Examination of Witnesses (Questions 566
WEDNESDAY 21 FEBRUARY 2007
Let me start by thank you all very much for coming to talk to
us. We very much appreciate your giving your time to this hearing
and helping us in this inquiry into personal Internet security.
Perhaps we could start by you all introducing yourselves and perhaps
we could start with you, Mr Beale.
Mr Beale: Certainly. My name is Jeremy Beale.
I am Head of e-Business at the CBI.
Mr McGowan: My name is Alasdair McGowan, Head
of Public Affairs for eBay UK Ltd.
Mr Griffith: I am Garreth Griffith, Head of
Trust and Safety for eBay UK and Ireland.
Mr Barrett: I am Michael Barrett. I am Chief
Information Security Officer for PayPal, based in San José,
Would any of you like to make an opening statement or shall we
go straight into the questions?
Mr Beale: Straight into the questions, My Lord
Let me start with the first question. The Internet has presented
huge opportunities to businesses across the world. It is now clear
that it also presents huge security risks to individual users.
It is not possible to put a figure, however approximate, on the
cost to the global economy of the insecurity experienced by those
using the Internet. What are the main categories of cost and where
are they borne?
Mr Griffith: The costs that we would experience
in this area are around two sites, really: costs to us as a business
to try to develop protections for our customers and ourselves.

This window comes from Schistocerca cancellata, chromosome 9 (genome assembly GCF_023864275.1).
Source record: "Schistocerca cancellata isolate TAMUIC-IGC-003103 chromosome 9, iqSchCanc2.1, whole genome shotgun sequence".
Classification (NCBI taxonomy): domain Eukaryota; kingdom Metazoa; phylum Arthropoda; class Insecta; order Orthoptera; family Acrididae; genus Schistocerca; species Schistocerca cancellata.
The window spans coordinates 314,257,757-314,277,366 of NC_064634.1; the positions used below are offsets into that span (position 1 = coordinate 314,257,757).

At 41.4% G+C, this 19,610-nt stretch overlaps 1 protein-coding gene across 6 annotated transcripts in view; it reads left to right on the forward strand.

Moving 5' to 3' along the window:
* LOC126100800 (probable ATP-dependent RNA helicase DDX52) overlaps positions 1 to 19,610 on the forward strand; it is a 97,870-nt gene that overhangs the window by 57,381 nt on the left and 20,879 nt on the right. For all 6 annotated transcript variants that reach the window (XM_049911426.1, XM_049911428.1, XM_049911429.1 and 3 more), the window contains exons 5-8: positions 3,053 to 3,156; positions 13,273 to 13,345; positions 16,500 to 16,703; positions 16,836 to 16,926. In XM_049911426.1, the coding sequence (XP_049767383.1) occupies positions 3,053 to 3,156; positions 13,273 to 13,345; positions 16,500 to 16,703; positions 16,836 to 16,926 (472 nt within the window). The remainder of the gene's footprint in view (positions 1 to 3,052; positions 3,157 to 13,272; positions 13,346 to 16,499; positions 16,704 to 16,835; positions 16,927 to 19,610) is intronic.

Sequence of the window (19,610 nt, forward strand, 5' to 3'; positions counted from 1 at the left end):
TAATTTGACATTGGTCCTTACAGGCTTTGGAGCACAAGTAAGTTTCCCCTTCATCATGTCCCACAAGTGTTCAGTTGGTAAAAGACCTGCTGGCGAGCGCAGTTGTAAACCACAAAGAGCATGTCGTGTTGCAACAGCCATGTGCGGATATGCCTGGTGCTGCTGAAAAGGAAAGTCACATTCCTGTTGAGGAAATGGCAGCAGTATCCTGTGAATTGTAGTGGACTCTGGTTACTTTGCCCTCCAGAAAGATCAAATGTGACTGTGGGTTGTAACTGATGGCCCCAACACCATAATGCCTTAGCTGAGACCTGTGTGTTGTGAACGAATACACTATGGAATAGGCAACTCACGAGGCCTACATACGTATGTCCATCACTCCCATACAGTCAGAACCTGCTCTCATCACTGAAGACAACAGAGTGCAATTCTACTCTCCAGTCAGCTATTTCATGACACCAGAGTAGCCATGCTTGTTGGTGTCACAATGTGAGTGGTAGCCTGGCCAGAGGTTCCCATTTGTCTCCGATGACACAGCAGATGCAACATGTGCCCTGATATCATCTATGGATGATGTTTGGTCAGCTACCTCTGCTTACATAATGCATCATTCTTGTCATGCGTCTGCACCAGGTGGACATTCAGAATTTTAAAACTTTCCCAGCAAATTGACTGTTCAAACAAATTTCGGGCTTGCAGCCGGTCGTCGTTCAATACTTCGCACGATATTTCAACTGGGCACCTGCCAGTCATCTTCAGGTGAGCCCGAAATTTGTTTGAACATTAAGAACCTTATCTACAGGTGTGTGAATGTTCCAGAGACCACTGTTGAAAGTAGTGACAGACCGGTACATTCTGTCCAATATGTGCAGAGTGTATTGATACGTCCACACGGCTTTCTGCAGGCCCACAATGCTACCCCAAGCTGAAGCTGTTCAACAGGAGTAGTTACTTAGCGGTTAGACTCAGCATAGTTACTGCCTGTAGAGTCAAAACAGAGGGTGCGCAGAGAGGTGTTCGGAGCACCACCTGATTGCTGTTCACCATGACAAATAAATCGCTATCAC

We spend a lot of time and money on resources and tools, et cetera,
to protect customers across the world. Then a cost for us personally
as a business would be customers who have a bad experience on
the Internet generally and turn away from us. I think that is
where it gets really difficult to quantify, when you think about
lost business. We know that about 17% of active Internet users
in the UK have decided not to log on any more to the Internet
generally, based on some kind of experience that they have had.
That was based on some Get Safe Online research that we
did. That is probably where the most difficult cost to make out
Q569 Earl of Erroll:
Could you just repeat that? Seventeen per cent of those who have
used the Internet ... ?
Mr Griffith: Have said that, through some bad
experience or negative experience that they have had, they have
decided that they are walking away from the Internet, basically.
They do not intend to log back on for any reasonwhich I
think is scary for all of us.
Lord Young of Graffham: That is a very high
figure. If people have a bad experience of a shop, they do not
Chairman: Although they might avoid a
particular shop, might they not?
Lord Young of Graffham: Yes.
Has the CBI taken a position on this?
Mr Beale: I would make a number of points. The
first is that, when we are talking about insecurity on the Internet,